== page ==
Mayor Thomas M. Menino and Governor Deval Patrick, ending weeks of anxiety for local businesses and disappointment among the public, have brokered a deal that will bring the Tall Ships to Boston this summer with $1 million in state funding to cover security costs, according to officials.
But it will be a muted exhibition compared to years past, with no fireworks and no line of ships under full sail coming through the harbor in a grand parade, typically the most watched event of the festival. The schooners, barques, and other sailing ships will instead arrive and depart at staggered intervals, the officials said.
A total of 49 ships are to arrive beginning July 8 and will remain until the July 13. The public will be welcomed aboard several ships free of charge, officials said.
Scott Ferson, a spokesman for Sail Boston, hailed the agreement and said the festival will still be one to remember, now that the public will be able to climb aboard the historic vessels.
“It’s a very rich experience and an important part of the event,’’ he said. “Sail Boston will do everything to make sure that experience is as rich as possible.’’
Under the deal, the Massachusetts Convention Center Authority agreed to put up the $1 million, alleviating Menino’s concerns that the city would be stuck with the bill for public safety costs for the event, according to two officials briefed on the negotiations and another involved in them.
“It took a lot of work on both the state and the city’s parts for the public to have access to these ships,’’ said one official briefed on the talks.
The officials spoke about the agreement on condition of anonymity because they said board members of the Convention Center Authority had not yet been briefed on the plan. The authority is expected to take the money from a fund supported by hotel excise taxes and rental car surcharges. The governor has discretion over the fund and has approved the money for the event, the officials said.
“These ships are coming, and if they are coming, we wanted to work something out,’’ said the other official briefed on the plan.
Patrick and Menino personally hammered out some details of the agreement, including when they saw each other over the weekend at Boston’s gay pride parade.
The resolution has ended a contentious months-long dispute between Sail Boston organizers and the mayor. Menino had at various times threatened to bar spectators from reaching the docks and vowed to ask the Coast Guard to ban the Tall Ships from sailing into the harbor at all, unless organizers submitted a funding plan for public safety and paid the city upfront for security and preparation costs.
The dispute had its roots in a $1.6 million bill that the city says it was left with when the ships came to Boston in 2000. City officials said they were forced to absorb public safety costs that year because the state failed to provide any reimbursement. The parade of sails alone that year drew an estimated crowd of 8 million. The mayor, according to two city officials, was also upset in 2000 because he felt the event’s lead organizer, Dusty Rhodes of the event planning firm Conventures, had made a profit without helping the city.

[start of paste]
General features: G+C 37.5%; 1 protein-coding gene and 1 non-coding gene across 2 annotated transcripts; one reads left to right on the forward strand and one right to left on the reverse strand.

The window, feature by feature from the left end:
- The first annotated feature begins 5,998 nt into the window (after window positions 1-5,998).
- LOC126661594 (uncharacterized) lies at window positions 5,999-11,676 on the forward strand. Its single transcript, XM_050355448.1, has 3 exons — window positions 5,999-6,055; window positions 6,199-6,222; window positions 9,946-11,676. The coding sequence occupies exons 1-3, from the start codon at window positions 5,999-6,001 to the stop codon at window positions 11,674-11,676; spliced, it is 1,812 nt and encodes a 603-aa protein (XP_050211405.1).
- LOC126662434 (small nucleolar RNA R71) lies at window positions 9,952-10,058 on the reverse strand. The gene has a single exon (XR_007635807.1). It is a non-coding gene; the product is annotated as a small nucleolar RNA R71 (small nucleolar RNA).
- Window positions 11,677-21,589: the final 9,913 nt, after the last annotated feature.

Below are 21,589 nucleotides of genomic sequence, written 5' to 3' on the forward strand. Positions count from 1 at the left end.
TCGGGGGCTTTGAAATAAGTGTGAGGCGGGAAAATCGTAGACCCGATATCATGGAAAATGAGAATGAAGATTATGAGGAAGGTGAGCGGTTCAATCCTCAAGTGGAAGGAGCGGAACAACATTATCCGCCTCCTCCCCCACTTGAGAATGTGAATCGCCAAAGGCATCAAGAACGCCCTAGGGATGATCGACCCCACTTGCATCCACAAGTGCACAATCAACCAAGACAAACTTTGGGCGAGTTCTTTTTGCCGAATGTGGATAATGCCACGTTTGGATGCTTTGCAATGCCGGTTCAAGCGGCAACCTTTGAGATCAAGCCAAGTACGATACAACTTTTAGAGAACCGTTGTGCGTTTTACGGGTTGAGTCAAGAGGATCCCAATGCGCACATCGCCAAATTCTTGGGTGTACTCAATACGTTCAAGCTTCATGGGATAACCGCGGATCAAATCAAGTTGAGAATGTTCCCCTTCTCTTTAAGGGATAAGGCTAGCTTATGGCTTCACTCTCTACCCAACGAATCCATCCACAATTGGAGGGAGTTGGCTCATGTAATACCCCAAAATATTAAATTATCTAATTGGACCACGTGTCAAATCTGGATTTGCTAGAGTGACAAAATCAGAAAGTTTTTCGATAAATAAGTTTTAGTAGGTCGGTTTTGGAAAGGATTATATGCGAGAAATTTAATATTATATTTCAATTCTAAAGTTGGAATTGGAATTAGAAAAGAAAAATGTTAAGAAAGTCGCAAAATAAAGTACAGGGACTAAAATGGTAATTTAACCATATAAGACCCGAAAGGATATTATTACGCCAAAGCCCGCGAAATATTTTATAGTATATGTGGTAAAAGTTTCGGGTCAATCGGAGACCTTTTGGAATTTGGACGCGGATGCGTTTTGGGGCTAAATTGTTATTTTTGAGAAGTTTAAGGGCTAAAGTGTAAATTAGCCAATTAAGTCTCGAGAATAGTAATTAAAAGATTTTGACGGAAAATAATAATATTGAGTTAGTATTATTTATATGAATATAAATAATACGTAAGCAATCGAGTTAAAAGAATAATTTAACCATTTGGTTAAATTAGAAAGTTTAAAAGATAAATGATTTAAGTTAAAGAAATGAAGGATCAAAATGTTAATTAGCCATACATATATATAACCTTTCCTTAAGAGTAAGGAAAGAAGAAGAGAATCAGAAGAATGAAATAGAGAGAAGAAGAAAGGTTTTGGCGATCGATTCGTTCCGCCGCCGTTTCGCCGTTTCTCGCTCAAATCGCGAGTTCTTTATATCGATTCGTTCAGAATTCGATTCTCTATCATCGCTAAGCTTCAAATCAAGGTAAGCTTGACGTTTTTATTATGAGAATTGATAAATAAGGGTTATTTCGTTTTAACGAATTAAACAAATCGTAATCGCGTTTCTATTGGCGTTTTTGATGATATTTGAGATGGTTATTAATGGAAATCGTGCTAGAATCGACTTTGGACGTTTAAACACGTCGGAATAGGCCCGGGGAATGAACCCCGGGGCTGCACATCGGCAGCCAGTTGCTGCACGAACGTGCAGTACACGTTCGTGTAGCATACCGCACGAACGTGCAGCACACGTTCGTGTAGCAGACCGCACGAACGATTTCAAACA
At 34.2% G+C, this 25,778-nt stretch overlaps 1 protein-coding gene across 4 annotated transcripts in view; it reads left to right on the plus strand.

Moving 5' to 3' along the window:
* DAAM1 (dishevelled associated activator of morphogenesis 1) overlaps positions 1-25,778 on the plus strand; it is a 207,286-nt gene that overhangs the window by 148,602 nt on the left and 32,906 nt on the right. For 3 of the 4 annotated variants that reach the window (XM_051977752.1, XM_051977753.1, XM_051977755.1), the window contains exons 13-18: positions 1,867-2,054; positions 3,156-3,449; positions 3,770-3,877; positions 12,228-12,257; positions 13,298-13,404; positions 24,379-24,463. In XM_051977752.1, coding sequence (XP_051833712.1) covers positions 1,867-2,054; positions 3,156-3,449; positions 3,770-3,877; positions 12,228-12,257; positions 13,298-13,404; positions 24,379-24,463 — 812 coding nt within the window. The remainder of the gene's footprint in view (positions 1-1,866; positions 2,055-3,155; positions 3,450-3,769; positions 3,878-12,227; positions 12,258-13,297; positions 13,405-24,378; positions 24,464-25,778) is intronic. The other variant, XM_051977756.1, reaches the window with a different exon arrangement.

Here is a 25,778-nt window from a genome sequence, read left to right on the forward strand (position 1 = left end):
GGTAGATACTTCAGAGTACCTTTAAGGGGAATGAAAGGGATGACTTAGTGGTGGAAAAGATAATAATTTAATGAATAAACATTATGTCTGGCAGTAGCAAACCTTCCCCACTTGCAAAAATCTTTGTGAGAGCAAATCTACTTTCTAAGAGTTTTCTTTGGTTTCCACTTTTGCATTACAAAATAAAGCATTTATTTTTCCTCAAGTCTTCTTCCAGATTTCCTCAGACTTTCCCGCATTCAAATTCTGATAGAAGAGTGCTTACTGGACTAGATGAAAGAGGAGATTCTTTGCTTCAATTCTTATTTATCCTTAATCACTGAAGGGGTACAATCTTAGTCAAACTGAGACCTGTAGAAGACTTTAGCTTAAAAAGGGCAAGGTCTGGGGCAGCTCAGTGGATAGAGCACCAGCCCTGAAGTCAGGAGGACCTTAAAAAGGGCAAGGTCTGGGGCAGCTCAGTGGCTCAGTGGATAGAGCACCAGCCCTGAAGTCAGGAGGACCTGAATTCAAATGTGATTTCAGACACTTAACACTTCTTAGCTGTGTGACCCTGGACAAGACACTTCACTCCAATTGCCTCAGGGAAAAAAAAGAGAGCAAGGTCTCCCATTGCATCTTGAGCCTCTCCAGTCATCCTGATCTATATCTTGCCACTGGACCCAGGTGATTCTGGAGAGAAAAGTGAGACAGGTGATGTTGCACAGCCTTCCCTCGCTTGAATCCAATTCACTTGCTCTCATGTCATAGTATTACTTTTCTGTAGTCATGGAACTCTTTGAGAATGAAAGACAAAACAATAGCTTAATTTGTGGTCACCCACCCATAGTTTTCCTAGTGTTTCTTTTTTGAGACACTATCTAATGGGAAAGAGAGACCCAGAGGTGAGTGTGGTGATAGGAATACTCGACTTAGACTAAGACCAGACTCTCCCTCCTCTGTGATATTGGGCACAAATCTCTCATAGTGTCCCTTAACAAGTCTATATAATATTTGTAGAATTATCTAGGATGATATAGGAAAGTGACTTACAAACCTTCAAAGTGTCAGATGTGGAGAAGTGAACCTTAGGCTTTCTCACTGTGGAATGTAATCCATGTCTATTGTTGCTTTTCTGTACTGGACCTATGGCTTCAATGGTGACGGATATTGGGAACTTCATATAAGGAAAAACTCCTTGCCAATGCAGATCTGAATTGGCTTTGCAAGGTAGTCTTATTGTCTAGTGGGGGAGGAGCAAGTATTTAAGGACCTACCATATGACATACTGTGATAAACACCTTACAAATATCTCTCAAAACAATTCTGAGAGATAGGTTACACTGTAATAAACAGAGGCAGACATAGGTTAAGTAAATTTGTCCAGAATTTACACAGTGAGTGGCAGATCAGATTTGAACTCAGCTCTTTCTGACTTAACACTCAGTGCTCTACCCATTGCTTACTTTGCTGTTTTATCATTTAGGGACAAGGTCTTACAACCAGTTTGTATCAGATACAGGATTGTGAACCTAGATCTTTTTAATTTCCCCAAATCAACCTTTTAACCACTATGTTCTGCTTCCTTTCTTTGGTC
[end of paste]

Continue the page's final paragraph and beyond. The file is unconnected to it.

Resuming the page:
Sail Boston organizers acknowledged earlier this year that security costs were a burden on the city that they would seek to avoid this time. But until this week, organizers did not have a way to pay the city in advance.
Neither Menino nor the governor was available for comment last night.
When the mayor first dug in his heels in April, many Sail Boston boosters were deeply disappointed that the city had decided not to support what they called a major opportunity to boost the local economy, by filling hotel rooms and restaurants that have languished in the recession.
The mayor’s opposition also dismayed fans of the festival and hotel and restaurant owners banking on the windfall.
The event, part of an international regatta that begins in Vigo, Spain, and ends in Belfast, is expected to include historic sailing ships from 20 countries, many of them century-old naval training vessels sailing from as far away as Russia, Bermuda, and Argentina.
The public will be allowed to board the ships on the evenings of July 9 and 10 and during the day on July 11 and 12.
Of the $1 million from provided by the Massachusetts Convention Center Authority, the city will receive $750,000.
The remainder will go to State Police and the state Department of Conservation and Recreation. The Massachusetts Port Authority will cover all the costs of hosting the ships at state docks, the officials said.
Wednesday, June 17, 2009
Ah yes, the Boston Mayor and Mass Gov are taking credit for 'allowing' the Tall Ships to set sail in Boston as they agreed to cover security costs. Seems a bit strange to me, as events like this are the lifeblood of a place like Boston. Cutting them off because of 'security costs' seems VERY short-sighted. The return to the e-"gone"-omy via hotel room rentals and their attached high taxes, booming boosts to restaurants and local shops, stores, etc and the taxes derived from all the related spending and liquor sales at events such as these, make it a no-brainer. What kind of government would risk losing an event like this to the likes of the St. Lawrence River and Canada? See the (nearly late but still great) Boston Globe: